Gerald T Nepom, M.D., Ph.D.
Dr. Nepom, Professor at Department of Immunology, University of Washington School of Medicine, Director, Benaroya Institute, is an Advisory Committee Member for the JDRF Center (CCCT); he is a pioneer in the use of MHC-peptide tetramers in the detection and modification of autoimmune responses.
Dr. Nepom received his bachelors degree in Biochemistry from Harvard. He attended the University of Washington, receiving his Ph.D. in Biochemistry in 1977 and his M.D. in 1978. After post-doctoral work in immunogenetics in the Department of Pathology at Harvard Medical School, he returned to Seattle, joining the Fred Hutchinson Cancer Research Center and the University of Washington Medical School Faculty in 1982. Since 1985 he has been Member and Director of the Research Programs at the Benaroya Research Institute.
Ongoing projects in Dr. Nepom's laboratory are focused on identifying and understanding molecular and genetic mechanisms contributing to triggering of autoimmune disorders. The major clinical applications currently concern the role of HLA class II genes in the etiology of type I diabetes and adult and juvenile rheumatoid arthritis.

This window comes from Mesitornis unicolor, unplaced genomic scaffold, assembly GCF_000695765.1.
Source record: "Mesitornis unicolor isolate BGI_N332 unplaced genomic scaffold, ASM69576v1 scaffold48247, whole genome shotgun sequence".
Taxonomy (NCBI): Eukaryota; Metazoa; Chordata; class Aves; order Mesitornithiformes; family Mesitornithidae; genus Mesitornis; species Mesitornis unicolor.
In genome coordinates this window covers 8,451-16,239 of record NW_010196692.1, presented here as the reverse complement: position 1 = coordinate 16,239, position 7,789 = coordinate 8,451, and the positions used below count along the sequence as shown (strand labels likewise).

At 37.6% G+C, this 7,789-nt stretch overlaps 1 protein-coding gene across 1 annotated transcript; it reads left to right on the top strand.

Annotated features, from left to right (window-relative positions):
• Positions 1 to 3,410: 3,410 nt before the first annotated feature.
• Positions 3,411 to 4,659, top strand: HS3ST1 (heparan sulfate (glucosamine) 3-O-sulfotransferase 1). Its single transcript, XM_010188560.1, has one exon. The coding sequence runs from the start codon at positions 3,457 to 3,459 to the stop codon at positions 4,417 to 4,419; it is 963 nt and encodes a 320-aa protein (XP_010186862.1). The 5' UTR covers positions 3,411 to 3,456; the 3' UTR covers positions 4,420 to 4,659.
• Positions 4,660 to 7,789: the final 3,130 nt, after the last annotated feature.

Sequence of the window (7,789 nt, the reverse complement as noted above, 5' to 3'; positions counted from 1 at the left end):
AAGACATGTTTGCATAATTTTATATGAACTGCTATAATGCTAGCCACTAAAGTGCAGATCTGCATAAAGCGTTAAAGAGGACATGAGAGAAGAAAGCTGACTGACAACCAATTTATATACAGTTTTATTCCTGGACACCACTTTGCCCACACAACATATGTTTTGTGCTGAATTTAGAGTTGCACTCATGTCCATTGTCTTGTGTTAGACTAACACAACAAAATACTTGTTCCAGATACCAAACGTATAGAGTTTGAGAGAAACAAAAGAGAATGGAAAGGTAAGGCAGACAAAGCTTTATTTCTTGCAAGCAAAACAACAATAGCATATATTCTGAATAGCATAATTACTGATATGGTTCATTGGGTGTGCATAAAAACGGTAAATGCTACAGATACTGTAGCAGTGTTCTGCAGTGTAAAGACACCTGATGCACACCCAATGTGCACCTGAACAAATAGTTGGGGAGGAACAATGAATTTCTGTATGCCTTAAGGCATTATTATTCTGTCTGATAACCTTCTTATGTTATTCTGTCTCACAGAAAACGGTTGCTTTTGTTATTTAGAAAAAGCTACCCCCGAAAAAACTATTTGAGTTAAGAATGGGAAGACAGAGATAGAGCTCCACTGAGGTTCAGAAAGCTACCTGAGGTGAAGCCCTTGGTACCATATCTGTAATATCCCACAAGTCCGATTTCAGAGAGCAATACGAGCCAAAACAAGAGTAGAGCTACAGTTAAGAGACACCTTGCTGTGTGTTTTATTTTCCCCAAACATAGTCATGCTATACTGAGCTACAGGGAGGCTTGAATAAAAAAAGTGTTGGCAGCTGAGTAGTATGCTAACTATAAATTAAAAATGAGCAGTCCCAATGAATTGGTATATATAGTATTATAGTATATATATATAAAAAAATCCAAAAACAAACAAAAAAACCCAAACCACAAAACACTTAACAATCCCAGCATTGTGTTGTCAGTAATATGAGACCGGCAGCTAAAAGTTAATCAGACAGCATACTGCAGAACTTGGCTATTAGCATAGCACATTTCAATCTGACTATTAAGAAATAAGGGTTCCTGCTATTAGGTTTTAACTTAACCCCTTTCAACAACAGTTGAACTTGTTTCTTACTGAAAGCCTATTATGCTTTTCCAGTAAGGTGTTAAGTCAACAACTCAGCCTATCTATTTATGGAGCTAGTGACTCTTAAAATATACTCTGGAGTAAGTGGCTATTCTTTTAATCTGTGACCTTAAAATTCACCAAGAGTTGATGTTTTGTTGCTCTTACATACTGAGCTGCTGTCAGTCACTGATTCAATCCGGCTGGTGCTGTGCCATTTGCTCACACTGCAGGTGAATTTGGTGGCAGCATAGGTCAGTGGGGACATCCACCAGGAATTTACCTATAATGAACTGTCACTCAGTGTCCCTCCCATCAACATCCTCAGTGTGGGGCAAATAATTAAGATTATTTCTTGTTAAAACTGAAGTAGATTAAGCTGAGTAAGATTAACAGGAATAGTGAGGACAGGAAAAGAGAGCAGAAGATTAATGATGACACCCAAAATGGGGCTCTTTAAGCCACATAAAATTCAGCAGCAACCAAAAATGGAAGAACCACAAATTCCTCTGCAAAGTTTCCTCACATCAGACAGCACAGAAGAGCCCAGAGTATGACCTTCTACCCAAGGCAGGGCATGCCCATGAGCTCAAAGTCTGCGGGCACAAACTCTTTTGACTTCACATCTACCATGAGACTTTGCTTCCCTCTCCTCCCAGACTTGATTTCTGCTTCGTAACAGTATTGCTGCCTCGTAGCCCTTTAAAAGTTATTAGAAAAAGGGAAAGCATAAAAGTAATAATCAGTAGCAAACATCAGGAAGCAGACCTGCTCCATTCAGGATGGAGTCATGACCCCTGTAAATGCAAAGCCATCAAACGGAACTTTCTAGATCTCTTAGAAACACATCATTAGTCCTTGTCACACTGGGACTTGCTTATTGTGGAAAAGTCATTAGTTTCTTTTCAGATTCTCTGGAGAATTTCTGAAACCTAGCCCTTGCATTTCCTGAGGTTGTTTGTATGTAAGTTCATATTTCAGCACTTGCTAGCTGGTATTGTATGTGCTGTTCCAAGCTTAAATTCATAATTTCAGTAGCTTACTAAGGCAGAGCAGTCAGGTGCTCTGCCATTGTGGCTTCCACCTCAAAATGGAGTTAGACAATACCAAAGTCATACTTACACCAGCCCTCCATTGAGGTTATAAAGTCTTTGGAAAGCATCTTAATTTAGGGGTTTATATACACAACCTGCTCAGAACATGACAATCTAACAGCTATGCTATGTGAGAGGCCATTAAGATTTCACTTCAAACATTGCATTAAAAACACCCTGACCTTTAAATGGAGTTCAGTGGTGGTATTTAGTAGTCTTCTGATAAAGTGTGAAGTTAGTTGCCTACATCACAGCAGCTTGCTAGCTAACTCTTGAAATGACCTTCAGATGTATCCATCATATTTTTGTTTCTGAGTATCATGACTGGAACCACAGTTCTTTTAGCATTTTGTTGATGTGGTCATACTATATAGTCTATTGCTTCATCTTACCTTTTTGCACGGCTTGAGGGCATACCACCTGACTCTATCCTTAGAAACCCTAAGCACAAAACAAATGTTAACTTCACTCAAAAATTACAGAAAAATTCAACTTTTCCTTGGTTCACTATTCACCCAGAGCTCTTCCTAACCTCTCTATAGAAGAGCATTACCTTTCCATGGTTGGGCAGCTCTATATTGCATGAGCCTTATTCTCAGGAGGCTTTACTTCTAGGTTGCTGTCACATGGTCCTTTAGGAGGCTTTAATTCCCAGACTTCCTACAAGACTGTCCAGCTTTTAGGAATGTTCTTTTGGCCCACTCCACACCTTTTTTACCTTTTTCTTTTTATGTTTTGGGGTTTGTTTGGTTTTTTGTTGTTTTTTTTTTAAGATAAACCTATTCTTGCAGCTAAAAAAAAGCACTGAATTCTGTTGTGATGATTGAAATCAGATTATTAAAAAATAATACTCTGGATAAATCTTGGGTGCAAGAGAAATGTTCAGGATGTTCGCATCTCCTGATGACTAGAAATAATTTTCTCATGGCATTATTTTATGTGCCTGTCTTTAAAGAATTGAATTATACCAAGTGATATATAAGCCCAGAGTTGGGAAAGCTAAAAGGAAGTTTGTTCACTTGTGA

Experimental approaches toward these objectives include the analysis of the gene organization, structure, polymorphism and regulation of the HLA class II complex, with particular emphasis on individual alleles that are candidate disease susceptibility genes. Site-directed mutagenesis and retroviral-mediated expression systems are used to test specific molecular contributions to immune activation dependent on class II molecular recognition. The effect of structural polymorphisms on specific peptide binding is evaluated through a combination of binding, modeling and activation studies. DNA genotyping is used to identify novel HLA genes associated with disease, or linked to candidate susceptibility alleles, in diverse populations. HLA class II tetramers are used as novel probes of T cell specificity and function, both in model systems and in patients with autoimmune diseases, in conjunction with clinical trials of immunomodulatory drugs.